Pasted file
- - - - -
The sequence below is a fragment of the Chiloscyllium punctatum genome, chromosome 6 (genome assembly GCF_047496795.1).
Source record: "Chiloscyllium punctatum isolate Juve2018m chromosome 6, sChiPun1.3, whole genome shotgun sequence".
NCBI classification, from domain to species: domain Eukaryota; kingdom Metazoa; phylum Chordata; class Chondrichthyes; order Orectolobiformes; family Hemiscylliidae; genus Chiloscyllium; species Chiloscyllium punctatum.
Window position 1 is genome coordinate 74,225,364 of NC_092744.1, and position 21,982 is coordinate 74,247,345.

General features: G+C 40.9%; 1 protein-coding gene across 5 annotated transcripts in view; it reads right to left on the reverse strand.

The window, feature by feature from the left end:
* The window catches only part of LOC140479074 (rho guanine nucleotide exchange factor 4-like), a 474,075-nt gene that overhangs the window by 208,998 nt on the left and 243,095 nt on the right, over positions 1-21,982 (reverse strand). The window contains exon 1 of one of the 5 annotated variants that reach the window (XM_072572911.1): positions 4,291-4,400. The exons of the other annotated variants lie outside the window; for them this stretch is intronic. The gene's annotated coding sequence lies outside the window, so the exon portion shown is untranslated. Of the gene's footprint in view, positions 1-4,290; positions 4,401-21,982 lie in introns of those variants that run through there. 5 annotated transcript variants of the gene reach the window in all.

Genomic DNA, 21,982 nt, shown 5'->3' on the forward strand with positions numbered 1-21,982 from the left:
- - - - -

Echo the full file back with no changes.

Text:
The sequence below is a fragment of the Chiloscyllium punctatum genome, chromosome 6 (genome assembly GCF_047496795.1).
Source record: "Chiloscyllium punctatum isolate Juve2018m chromosome 6, sChiPun1.3, whole genome shotgun sequence".
NCBI classification, from domain to species: domain Eukaryota; kingdom Metazoa; phylum Chordata; class Chondrichthyes; order Orectolobiformes; family Hemiscylliidae; genus Chiloscyllium; species Chiloscyllium punctatum.
Window position 1 is genome coordinate 74,225,364 of NC_092744.1, and position 21,982 is coordinate 74,247,345.

General features: G+C 40.9%; 1 protein-coding gene across 5 annotated transcripts in view; it reads right to left on the reverse strand.

The window, feature by feature from the left end:
* The window catches only part of LOC140479074 (rho guanine nucleotide exchange factor 4-like), a 474,075-nt gene that overhangs the window by 208,998 nt on the left and 243,095 nt on the right, over positions 1-21,982 (reverse strand). The window contains exon 1 of one of the 5 annotated variants that reach the window (XM_072572911.1): positions 4,291-4,400. The exons of the other annotated variants lie outside the window; for them this stretch is intronic. The gene's annotated coding sequence lies outside the window, so the exon portion shown is untranslated. Of the gene's footprint in view, positions 1-4,290; positions 4,401-21,982 lie in introns of those variants that run through there. 5 annotated transcript variants of the gene reach the window in all.

Genomic DNA, 21,982 nt, shown 5'->3' on the forward strand with positions numbered 1-21,982 from the left: